People of Harrison township who used Goff as their P. O. address as of 1887.
E. B. Abbott, Lumber, Grain and Barb Wire, from Canada, came to county 1879.
H. J. Boyer, Farmer and Stock Raiser, from New York, came to county 1868.
Daniel Butler, Farmer and Stock Raiser, from Canada, came to county 1879.
Hartsel Berry, Farmer and Stock Raiser, from Kansas, came to county 1881.
R. H. Clark, Farmer and Stock Raiser, from New York, came to county 1878.
William Dennis, Farmer and Stock Raiser and Township Trustee, from Indiana, came to county 1882.
John Denton, Farmer and Stock Raiser, from England, came to county 1882.
Clement Hertslet, Farmer and Stock Raiser, from England, came to county 1880.
Robert Hanson, Farmer and Stock Raiser, from Denmark, came to county 1970.
J. E. Hanley, Blacksmith and Wagon Repairer, from Nova Scotia, came to county 1882.
A. O. Hart, Hardware, from Iowa, came to county 1885.
Peter Mackey, Livery, Feed and Ex. Stable, from New York, came to county 1869.
H. R. Mercer, Farmer and Stock Raiser, from Ohio, came to county 1870.
William McConnell, Hardware, Implements, Hats and Caps, Boots and Shoes, from Ireland, came to county 1882.
William E. McKee, Farmer and Stock Raiser, from Missouri, came to county 1870.
J. C. Rogan, Farmer and Stock Raiser, from Vermont, came to county 1874.
William M. Sourk, Farmer and Stock Raiser, from Illinois, came to county 1880.
J. I. Springer, Farmer and Stock Raiser, from Indiana, came to county 1880.
N. N. Williamson, Farmer and Stock Raiser, from Illinois, came to county 1879.
H. J. Watkins, Farmer and Stock Raiser, from Michigan, came to county 1875.
D. M. Younkman, Farmer and Stock Raiser, from Ohio, came to county 1879.
People of Harrison township who used Goff as their P. O. address as of 1883.
W. W. GROVES, farmer, Section 22, P. O. Goffs, was born in 1833, in New Lyme, Ashtabula County, Ohio, and married Josie Chandler, of Orwell, Ohio, in March, 1854. They then removed to Louisa County, Iowa, and after a few year's residence in that State, returned to Ohio, and from there to Goodhue County, Minn. The ill health of Mrs. Groves caused their settlement in Kansas in the fall of 1869. Mr. Groves has done good work here, transforming a raw prairie farm into a tillable and productive one. Built a good farmhouse and planted a grove of forest timber, also an orchard of 250 apple and 300 peach trees. He is a carpenter by trade, and has always followed it. Mr. And Mrs. Groves have four children W. J. Groves, Theresa and Terissa, twins, and Mary A. Samuel Groves died at the age of fourteen, and another pair of twins died in Ringgold County, Iowa. Mrs. And Miss Groves are Methodists, and Mr. Groves is a Baptist.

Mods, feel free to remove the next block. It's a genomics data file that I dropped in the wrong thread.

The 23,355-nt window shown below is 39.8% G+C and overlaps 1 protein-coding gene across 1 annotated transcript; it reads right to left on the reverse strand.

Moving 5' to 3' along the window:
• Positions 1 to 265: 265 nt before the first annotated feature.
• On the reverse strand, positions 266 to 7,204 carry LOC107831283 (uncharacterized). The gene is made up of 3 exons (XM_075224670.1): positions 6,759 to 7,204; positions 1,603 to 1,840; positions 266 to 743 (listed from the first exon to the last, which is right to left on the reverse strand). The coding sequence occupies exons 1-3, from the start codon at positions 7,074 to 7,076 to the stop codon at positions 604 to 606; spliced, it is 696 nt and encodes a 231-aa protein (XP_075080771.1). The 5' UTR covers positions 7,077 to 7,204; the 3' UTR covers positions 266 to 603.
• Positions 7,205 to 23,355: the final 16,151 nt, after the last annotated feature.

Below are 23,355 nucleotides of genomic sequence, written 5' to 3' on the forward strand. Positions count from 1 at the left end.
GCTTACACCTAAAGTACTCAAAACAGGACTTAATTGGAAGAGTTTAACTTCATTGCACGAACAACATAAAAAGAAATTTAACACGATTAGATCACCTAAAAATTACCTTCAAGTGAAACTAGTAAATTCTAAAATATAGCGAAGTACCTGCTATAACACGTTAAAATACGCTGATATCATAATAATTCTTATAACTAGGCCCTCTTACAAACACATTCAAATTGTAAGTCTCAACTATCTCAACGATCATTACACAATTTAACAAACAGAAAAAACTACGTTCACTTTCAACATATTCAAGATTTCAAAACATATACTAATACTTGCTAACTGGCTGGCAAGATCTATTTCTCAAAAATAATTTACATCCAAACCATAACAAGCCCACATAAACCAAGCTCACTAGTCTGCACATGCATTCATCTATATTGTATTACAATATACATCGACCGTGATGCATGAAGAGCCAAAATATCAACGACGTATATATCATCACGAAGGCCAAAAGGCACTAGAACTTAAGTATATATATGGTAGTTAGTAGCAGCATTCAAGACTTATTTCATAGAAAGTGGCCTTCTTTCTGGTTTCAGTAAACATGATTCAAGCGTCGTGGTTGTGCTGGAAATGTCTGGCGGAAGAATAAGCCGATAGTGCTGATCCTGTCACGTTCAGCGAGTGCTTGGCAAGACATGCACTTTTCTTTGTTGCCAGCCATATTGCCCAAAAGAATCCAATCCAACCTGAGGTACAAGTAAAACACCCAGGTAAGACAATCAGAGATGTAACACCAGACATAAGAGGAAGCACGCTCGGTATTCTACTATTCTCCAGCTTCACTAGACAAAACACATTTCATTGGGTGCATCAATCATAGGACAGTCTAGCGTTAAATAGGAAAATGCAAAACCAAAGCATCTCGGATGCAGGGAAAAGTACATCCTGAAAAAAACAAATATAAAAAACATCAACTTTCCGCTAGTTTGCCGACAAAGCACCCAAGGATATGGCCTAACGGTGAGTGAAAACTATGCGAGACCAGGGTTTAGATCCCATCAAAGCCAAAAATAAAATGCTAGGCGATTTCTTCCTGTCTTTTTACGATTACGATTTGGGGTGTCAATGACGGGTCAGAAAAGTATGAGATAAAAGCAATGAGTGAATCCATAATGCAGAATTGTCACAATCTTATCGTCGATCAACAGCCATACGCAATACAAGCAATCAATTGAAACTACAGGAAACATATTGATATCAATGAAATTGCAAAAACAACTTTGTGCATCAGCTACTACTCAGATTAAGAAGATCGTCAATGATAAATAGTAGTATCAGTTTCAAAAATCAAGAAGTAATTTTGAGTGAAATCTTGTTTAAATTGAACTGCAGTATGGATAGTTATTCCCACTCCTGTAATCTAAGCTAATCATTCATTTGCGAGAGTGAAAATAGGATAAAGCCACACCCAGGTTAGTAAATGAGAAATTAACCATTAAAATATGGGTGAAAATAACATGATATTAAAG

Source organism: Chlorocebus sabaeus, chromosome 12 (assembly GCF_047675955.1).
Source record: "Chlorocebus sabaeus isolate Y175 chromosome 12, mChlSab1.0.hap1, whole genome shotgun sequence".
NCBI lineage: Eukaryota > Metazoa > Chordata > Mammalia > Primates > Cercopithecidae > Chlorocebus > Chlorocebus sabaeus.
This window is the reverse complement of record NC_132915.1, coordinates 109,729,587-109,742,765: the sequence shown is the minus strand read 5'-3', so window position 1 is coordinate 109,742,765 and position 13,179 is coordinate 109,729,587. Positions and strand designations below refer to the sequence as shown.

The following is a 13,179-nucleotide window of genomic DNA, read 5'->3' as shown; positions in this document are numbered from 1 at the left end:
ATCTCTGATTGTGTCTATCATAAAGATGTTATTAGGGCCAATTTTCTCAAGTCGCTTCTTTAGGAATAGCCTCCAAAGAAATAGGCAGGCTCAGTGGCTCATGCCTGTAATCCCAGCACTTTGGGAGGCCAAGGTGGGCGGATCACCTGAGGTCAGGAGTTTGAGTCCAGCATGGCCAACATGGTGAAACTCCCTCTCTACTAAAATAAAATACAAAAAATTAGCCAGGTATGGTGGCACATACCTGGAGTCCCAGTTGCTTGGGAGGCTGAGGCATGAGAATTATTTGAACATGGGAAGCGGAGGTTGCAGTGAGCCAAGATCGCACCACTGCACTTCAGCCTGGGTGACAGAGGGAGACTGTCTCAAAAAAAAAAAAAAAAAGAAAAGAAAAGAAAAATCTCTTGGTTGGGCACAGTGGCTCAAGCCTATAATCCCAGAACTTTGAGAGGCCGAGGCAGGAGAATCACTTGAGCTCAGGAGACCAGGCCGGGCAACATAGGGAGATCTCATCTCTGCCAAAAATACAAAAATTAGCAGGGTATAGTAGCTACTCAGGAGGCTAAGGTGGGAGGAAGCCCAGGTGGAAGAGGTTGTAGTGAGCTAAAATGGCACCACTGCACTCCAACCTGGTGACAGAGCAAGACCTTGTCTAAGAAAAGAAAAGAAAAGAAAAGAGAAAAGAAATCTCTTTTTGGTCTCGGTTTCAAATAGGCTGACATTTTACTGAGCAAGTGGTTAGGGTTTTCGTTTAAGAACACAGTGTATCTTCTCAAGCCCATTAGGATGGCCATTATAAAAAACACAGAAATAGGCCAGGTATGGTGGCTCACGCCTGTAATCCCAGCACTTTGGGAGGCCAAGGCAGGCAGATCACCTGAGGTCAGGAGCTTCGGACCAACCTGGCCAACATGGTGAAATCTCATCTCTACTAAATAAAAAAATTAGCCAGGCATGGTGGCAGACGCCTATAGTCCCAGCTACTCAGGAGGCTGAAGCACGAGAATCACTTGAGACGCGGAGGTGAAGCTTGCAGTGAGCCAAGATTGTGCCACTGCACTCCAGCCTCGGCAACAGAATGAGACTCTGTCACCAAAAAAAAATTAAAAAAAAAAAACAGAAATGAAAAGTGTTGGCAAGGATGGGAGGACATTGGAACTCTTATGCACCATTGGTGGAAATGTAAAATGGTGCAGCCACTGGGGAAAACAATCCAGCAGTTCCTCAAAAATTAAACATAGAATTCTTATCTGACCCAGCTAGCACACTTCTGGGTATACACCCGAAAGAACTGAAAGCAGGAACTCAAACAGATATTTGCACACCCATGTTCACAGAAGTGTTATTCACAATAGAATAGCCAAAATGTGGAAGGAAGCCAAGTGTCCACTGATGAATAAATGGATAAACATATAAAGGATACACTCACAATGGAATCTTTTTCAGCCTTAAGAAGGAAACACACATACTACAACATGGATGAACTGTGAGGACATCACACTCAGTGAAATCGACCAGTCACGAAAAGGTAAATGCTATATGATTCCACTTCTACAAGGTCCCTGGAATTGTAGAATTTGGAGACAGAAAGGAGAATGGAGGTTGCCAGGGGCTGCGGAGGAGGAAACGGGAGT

LEWIS LOGAN, farmer and stock-breeder, P. O. Goffs, is a native of Kings County, Ireland, born in 1838. His parents emigrated to this country in 1846, and settled in Johnson County, Iowa. Lewis Logan grew up here, and in August, 1862, enlisted in the Twenty-second Iowa Volunteer Infantry. His was the first brigade on the east side of the Mississippi and the first to open battle at Port Gibson; also did brave service at Champion Hills, Black River bridge, and the siege of Vicksburg. It was then sent to Texas to meet Gen. Banks, then supposedly on his way up Red River. After Banks' failure, the Twenty-second joined the army of the Potomac, and fought under Butler and Phil. Sheridan. Joined Sheridan in the Shenandoah Valley, Virginia, from there went to Georgia, and from there to Morehead City, North Carolina, where the brigade did fatigue duty, and from there to Augusta, South Carolina. The company then went to Athena, Capt. A. B. Cree commanding, and established a provost marshal's office. After the discharge of the regiment in 1865, he returned to Iowa, and in 1874 settled in Norton County, Kan., and opened a stock ranch. Dearth of rain and rapid settlement caused his removal to his present farm, which he bought of Peter Mackey. In 1879 the range for stock was almost entirely open from Corning to Wetmore, and with 200 head of cattle and a herd of horses, he rapidly developed a large stock business. He now has 36_ acres of land, a fine residence, and all needed improvements and appliances. It is his intention to breed mules quite extensively hereafter. His registered jack, Prince Albert, was bred by George Jenkins, of Savannah, Mo., and he has a number of very fine brood animals. Few men have more reason to look back with satisfaction upon the past than Lewis Logan, of Harrison. Mrs. Logan was Miss Frances Brenneman, of Lancaster County, Pa., and they have a fine family of seven active, intelligent boys - John E., Lewis, Charles M., Walter S., Fred L., William O. and Elmer E. Mr. Logan is a member, and is chaplain of Wetmore Lodge, A. F. & A. M.